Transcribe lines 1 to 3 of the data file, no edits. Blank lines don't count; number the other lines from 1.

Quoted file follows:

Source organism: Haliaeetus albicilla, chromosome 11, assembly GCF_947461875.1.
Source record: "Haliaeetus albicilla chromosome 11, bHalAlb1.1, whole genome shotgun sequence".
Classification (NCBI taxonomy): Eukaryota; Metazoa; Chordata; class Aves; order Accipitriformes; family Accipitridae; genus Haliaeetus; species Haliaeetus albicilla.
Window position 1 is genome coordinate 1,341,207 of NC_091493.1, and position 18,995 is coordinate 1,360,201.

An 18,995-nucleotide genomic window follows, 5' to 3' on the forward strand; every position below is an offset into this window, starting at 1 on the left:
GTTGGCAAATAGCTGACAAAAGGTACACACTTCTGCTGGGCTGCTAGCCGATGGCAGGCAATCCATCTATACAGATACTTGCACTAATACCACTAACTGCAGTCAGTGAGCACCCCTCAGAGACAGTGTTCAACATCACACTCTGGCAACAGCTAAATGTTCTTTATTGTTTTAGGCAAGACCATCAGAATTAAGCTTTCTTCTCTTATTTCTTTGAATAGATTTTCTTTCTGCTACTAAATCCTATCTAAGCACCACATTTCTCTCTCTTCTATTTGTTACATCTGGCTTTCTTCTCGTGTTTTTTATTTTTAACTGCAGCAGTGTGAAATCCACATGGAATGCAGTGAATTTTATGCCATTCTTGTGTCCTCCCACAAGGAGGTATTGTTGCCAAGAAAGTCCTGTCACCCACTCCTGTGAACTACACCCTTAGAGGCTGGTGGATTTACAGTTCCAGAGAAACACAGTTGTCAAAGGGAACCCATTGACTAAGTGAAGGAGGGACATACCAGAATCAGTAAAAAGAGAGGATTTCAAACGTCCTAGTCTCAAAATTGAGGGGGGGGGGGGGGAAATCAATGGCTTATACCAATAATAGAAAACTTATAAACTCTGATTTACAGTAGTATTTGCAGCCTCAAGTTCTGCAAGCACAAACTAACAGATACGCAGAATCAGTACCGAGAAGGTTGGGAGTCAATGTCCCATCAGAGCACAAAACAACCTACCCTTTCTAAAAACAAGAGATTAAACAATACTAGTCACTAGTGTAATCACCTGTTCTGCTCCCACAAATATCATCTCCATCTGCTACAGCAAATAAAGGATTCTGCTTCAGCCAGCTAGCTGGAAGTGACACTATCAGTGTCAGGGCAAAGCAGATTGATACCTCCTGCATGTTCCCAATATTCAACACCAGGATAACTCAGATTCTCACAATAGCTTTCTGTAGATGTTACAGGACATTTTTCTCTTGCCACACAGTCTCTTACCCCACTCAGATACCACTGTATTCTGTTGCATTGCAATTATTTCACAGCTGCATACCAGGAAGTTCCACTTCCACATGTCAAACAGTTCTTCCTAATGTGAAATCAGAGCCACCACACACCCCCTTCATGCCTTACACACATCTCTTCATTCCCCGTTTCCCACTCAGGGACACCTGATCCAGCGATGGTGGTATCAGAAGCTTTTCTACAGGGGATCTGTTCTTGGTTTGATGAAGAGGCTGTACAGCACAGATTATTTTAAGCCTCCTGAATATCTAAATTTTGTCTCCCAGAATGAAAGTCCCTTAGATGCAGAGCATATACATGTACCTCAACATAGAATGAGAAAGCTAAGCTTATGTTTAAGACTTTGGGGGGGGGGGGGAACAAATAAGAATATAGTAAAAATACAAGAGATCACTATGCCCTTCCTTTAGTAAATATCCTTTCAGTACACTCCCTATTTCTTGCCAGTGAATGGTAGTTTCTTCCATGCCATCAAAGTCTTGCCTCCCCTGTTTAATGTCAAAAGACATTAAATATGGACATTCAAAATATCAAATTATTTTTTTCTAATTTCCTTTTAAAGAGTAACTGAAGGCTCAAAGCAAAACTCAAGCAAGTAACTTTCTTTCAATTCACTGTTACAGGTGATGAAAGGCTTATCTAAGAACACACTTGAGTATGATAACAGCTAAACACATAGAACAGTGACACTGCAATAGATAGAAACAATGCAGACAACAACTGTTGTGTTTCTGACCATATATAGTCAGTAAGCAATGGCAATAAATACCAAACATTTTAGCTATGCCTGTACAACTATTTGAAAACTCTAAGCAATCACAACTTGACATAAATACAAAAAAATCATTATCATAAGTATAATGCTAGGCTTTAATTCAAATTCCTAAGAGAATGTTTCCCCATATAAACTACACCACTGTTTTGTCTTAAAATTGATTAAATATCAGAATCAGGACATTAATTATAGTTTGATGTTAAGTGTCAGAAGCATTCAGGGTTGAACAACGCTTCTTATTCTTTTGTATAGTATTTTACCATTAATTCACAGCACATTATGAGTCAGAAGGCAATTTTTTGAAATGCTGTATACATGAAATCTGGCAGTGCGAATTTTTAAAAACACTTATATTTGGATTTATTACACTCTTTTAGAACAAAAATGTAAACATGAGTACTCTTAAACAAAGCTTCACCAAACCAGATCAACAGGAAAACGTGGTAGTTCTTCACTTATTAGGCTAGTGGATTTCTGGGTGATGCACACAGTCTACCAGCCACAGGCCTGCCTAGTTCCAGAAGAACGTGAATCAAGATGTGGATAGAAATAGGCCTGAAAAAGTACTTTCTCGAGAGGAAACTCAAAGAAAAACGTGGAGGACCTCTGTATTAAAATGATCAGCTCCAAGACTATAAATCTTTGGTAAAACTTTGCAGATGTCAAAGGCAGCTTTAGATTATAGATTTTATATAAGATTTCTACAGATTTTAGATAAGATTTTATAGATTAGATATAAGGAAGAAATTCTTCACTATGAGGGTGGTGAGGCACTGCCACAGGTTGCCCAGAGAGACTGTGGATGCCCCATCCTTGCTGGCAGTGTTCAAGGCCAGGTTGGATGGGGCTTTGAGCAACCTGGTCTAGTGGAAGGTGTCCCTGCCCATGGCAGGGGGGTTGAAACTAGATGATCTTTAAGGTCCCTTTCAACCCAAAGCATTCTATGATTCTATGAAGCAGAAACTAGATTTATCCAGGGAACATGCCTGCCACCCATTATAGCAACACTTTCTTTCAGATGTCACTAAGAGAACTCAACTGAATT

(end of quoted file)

Source organism: Haliaeetus albicilla, chromosome 11, assembly GCF_947461875.1.
Source record: "Haliaeetus albicilla chromosome 11, bHalAlb1.1, whole genome shotgun sequence".
Classification (NCBI taxonomy): Eukaryota; Metazoa; Chordata; class Aves; order Accipitriformes; family Accipitridae; genus Haliaeetus; species Haliaeetus albicilla.